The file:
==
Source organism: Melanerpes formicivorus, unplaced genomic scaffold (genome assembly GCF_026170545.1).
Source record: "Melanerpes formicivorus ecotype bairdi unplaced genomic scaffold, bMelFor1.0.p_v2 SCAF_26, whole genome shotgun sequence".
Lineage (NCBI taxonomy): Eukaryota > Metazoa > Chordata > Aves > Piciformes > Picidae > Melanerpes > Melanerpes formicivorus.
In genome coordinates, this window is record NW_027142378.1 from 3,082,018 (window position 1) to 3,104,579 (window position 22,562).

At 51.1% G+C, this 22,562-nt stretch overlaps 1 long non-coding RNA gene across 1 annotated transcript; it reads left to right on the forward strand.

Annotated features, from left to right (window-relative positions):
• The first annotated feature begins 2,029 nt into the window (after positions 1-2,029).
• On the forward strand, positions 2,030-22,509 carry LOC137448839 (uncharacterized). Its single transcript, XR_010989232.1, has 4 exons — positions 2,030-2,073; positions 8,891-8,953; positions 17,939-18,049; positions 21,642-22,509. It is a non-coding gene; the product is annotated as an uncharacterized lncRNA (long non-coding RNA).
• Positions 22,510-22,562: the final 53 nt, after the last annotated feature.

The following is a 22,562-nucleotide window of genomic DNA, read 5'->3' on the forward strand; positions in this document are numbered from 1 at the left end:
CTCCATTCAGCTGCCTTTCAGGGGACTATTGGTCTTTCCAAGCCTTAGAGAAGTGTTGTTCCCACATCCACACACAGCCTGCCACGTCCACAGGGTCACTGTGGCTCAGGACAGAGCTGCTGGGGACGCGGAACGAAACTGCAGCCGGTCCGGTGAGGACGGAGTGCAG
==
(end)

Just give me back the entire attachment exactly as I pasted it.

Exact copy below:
Source organism: Melanerpes formicivorus, unplaced genomic scaffold (genome assembly GCF_026170545.1).
Source record: "Melanerpes formicivorus ecotype bairdi unplaced genomic scaffold, bMelFor1.0.p_v2 SCAF_26, whole genome shotgun sequence".
Lineage (NCBI taxonomy): Eukaryota > Metazoa > Chordata > Aves > Piciformes > Picidae > Melanerpes > Melanerpes formicivorus.
In genome coordinates, this window is record NW_027142378.1 from 3,082,018 (window position 1) to 3,104,579 (window position 22,562).

At 51.1% G+C, this 22,562-nt stretch overlaps 1 long non-coding RNA gene across 1 annotated transcript; it reads left to right on the forward strand.

Annotated features, from left to right (window-relative positions):
• The first annotated feature begins 2,029 nt into the window (after positions 1-2,029).
• On the forward strand, positions 2,030-22,509 carry LOC137448839 (uncharacterized). Its single transcript, XR_010989232.1, has 4 exons — positions 2,030-2,073; positions 8,891-8,953; positions 17,939-18,049; positions 21,642-22,509. It is a non-coding gene; the product is annotated as an uncharacterized lncRNA (long non-coding RNA).
• Positions 22,510-22,562: the final 53 nt, after the last annotated feature.

The following is a 22,562-nucleotide window of genomic DNA, read 5'->3' on the forward strand; positions in this document are numbered from 1 at the left end:
CTCCATTCAGCTGCCTTTCAGGGGACTATTGGTCTTTCCAAGCCTTAGAGAAGTGTTGTTCCCACATCCACACACAGCCTGCCACGTCCACAGGGTCACTGTGGCTCAGGACAGAGCTGCTGGGGACGCGGAACGAAACTGCAGCCGGTCCGGTGAGGACGGAGTGCAG